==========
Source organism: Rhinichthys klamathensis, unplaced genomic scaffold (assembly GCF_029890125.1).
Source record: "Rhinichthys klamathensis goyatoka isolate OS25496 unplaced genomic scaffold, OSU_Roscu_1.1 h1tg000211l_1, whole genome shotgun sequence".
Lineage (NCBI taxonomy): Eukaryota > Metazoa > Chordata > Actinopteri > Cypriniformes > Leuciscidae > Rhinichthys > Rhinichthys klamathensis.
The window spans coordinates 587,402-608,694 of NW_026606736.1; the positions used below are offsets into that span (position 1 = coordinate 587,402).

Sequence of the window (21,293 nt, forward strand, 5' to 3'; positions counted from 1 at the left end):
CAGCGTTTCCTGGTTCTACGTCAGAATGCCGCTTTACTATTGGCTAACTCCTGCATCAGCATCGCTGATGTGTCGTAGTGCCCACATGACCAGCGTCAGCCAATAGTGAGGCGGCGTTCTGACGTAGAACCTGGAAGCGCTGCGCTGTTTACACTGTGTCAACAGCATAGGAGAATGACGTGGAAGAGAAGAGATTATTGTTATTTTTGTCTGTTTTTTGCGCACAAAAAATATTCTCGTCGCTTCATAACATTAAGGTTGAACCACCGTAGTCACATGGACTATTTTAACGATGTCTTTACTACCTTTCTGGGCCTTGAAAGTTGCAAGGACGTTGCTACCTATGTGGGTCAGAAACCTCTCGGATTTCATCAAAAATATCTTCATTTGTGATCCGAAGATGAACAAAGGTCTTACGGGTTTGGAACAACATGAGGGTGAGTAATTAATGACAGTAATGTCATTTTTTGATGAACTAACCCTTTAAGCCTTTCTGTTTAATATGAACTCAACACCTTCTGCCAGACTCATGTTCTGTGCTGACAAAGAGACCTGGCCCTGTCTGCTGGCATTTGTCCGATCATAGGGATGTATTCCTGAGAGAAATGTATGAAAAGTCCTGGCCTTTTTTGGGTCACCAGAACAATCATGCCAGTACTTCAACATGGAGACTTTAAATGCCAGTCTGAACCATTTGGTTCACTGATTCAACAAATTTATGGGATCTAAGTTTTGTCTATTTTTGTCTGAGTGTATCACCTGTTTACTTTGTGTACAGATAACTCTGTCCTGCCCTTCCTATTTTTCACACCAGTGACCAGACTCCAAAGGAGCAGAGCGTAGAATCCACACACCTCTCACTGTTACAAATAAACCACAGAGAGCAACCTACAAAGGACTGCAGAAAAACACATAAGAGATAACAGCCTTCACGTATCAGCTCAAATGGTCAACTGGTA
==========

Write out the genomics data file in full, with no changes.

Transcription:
Source organism: Rhinichthys klamathensis, unplaced genomic scaffold (assembly GCF_029890125.1).
Source record: "Rhinichthys klamathensis goyatoka isolate OS25496 unplaced genomic scaffold, OSU_Roscu_1.1 h1tg000211l_1, whole genome shotgun sequence".
Lineage (NCBI taxonomy): Eukaryota > Metazoa > Chordata > Actinopteri > Cypriniformes > Leuciscidae > Rhinichthys > Rhinichthys klamathensis.
The window spans coordinates 587,402-608,694 of NW_026606736.1; the positions used below are offsets into that span (position 1 = coordinate 587,402).

Sequence of the window (21,293 nt, forward strand, 5' to 3'; positions counted from 1 at the left end):
CAGCGTTTCCTGGTTCTACGTCAGAATGCCGCTTTACTATTGGCTAACTCCTGCATCAGCATCGCTGATGTGTCGTAGTGCCCACATGACCAGCGTCAGCCAATAGTGAGGCGGCGTTCTGACGTAGAACCTGGAAGCGCTGCGCTGTTTACACTGTGTCAACAGCATAGGAGAATGACGTGGAAGAGAAGAGATTATTGTTATTTTTGTCTGTTTTTTGCGCACAAAAAATATTCTCGTCGCTTCATAACATTAAGGTTGAACCACCGTAGTCACATGGACTATTTTAACGATGTCTTTACTACCTTTCTGGGCCTTGAAAGTTGCAAGGACGTTGCTACCTATGTGGGTCAGAAACCTCTCGGATTTCATCAAAAATATCTTCATTTGTGATCCGAAGATGAACAAAGGTCTTACGGGTTTGGAACAACATGAGGGTGAGTAATTAATGACAGTAATGTCATTTTTTGATGAACTAACCCTTTAAGCCTTTCTGTTTAATATGAACTCAACACCTTCTGCCAGACTCATGTTCTGTGCTGACAAAGAGACCTGGCCCTGTCTGCTGGCATTTGTCCGATCATAGGGATGTATTCCTGAGAGAAATGTATGAAAAGTCCTGGCCTTTTTTGGGTCACCAGAACAATCATGCCAGTACTTCAACATGGAGACTTTAAATGCCAGTCTGAACCATTTGGTTCACTGATTCAACAAATTTATGGGATCTAAGTTTTGTCTATTTTTGTCTGAGTGTATCACCTGTTTACTTTGTGTACAGATAACTCTGTCCTGCCCTTCCTATTTTTCACACCAGTGACCAGACTCCAAAGGAGCAGAGCGTAGAATCCACACACCTCTCACTGTTACAAATAAACCACAGAGAGCAACCTACAAAGGACTGCAGAAAAACACATAAGAGATAACAGCCTTCACGTATCAGCTCAAATGGTCAACTGGTA